A ball and socket joint, the shoulder allows for a variety of movements. The socket of the shoulder bears similarities to that of a saucer rather than a cup. Due to the shallowness of the socket, muscles, ligaments, and cartilage must protect the joint and hold the joint together and in place.
Loose Shoulder, or shoulder instability, occurs when the tissues surrounding the shoulder joint stretch or tear, resulting in the ball of the humerus frequently dislocating from the shoulder socket. The humeral head may either partially, subluxation, or completely dislocate from the socket
Causes of Loose Shoulder
While the causes of Loose Shoulder may vary, the most common causes include:
Symptoms of Loose Shoulder
Patients experiencing Loose Shoulder often report that the shoulder “gives way”. When the shoulder gives way, shoulder pain often accompanies it. Specific motions or positions may exacerbate these symptoms. Decreased range of motion, swelling, and bruising often accompany Loose Shoulder or Shoulder Instability.
How to Diagnose Loose Shoulder
To diagnose a Loose Shoulder, a shoulder physician first conducts a physical examination. In a physical examination, the doctors moves the joint around, asks about family and genetic history, and patient history. If the doctor suspects Loose Shoulder, they order an XRay and potentially an MRI or CT.
How to treat Loose Shoulder
In patients with Loose Shoulder following a traumatic dislocation, a doctor may provide a sling to allow the joint to rest. Doctors suggest Nonsteroidal Anti-Inflammatory Drugs and Ice to keep swelling and pain at bay. The treating physician may prescribe a physical therapy protocol to strengthen the surrounding tissues to prevent further subluxations and dislocations.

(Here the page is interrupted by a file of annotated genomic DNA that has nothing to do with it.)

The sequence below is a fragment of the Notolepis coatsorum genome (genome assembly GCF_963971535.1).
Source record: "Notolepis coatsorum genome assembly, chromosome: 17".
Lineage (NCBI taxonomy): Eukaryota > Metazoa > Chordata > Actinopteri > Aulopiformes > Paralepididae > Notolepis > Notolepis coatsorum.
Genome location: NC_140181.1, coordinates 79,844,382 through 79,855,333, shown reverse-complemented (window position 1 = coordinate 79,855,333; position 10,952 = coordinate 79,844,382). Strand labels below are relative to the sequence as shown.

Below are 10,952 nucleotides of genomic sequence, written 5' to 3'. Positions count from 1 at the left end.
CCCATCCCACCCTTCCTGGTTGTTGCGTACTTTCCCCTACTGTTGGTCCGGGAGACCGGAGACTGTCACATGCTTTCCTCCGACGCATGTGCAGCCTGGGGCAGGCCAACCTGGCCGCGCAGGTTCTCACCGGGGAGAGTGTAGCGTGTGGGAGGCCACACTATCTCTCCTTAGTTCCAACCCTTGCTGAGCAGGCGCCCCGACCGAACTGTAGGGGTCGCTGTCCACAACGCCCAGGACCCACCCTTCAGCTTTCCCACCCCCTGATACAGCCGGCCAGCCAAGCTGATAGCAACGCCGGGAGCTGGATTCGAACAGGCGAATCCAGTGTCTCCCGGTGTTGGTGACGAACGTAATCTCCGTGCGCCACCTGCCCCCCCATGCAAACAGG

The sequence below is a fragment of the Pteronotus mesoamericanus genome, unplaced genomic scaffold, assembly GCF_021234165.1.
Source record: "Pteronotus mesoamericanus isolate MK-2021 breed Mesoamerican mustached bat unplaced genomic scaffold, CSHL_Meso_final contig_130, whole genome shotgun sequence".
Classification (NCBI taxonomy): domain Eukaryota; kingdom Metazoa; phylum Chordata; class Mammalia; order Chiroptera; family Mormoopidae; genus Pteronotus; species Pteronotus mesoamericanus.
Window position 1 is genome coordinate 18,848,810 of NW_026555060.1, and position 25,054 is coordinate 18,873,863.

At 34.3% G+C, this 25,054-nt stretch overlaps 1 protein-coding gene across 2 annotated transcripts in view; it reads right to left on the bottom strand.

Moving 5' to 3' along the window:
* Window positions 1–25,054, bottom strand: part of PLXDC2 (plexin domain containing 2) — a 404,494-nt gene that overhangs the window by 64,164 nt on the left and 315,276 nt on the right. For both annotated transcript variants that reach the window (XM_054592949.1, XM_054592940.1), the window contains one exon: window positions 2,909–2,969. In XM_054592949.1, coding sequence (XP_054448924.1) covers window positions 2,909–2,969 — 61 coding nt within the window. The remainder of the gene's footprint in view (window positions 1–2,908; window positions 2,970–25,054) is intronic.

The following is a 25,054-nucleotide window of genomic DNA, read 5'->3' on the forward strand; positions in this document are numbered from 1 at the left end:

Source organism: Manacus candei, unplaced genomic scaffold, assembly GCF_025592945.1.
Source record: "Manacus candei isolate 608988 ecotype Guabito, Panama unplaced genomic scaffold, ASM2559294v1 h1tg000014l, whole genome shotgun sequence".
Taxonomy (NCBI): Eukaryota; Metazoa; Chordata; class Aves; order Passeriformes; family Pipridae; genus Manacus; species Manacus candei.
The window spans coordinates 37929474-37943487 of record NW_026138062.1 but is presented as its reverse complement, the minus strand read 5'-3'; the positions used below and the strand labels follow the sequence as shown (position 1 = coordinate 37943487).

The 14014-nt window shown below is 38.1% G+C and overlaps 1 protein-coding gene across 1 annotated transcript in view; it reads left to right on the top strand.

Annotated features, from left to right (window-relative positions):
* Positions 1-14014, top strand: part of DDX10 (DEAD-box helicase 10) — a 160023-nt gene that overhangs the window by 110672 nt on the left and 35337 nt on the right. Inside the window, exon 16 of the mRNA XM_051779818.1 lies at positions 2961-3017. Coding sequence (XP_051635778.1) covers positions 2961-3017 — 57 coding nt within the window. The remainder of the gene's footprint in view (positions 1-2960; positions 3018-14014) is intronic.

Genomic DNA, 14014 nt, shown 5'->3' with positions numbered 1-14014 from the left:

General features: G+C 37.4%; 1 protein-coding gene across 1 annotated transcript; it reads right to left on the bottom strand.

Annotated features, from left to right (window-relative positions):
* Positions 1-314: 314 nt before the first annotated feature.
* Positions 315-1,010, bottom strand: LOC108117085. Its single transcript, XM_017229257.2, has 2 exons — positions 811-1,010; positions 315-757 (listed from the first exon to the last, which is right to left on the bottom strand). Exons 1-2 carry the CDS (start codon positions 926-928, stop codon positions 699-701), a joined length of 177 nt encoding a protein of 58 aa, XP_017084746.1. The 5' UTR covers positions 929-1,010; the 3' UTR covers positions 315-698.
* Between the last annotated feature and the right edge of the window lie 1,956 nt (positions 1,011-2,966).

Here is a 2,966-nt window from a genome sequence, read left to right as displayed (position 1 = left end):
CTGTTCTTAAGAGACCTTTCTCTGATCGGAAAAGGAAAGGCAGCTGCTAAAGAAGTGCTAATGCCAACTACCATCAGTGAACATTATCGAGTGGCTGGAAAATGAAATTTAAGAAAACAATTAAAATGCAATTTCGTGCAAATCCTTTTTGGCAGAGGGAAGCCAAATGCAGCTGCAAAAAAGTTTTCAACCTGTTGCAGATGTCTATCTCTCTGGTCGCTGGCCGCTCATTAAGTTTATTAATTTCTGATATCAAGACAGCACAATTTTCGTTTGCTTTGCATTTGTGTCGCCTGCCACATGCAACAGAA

If activity modifications and rest does not work, the treating physician may recommend surgery. Physicians may also recommend surgery for patients experiencing instability during sleep, routine activities, work, or recreational sports. To perform the surgery, the surgeon must determine what is causing the instability.
An anesthesiologist places the patient under general anesthesia and the surgeon assesses the shoulder. If the patient exhibits mild instability, the surgeon can perform the surgery arthroscopically. For severe instability, the surgeon may have to perform open surgery, making an incision over the shoulder and moving the surrounding tissue to gain access to the joint. Once the surgeon gains access, they can view the labrum, ligaments, and capsule. Depending on the cause of the instability, the surgeon repairs, reattaches, or tightens the structures. Sutures or anchors hold together any adjusted ligaments.
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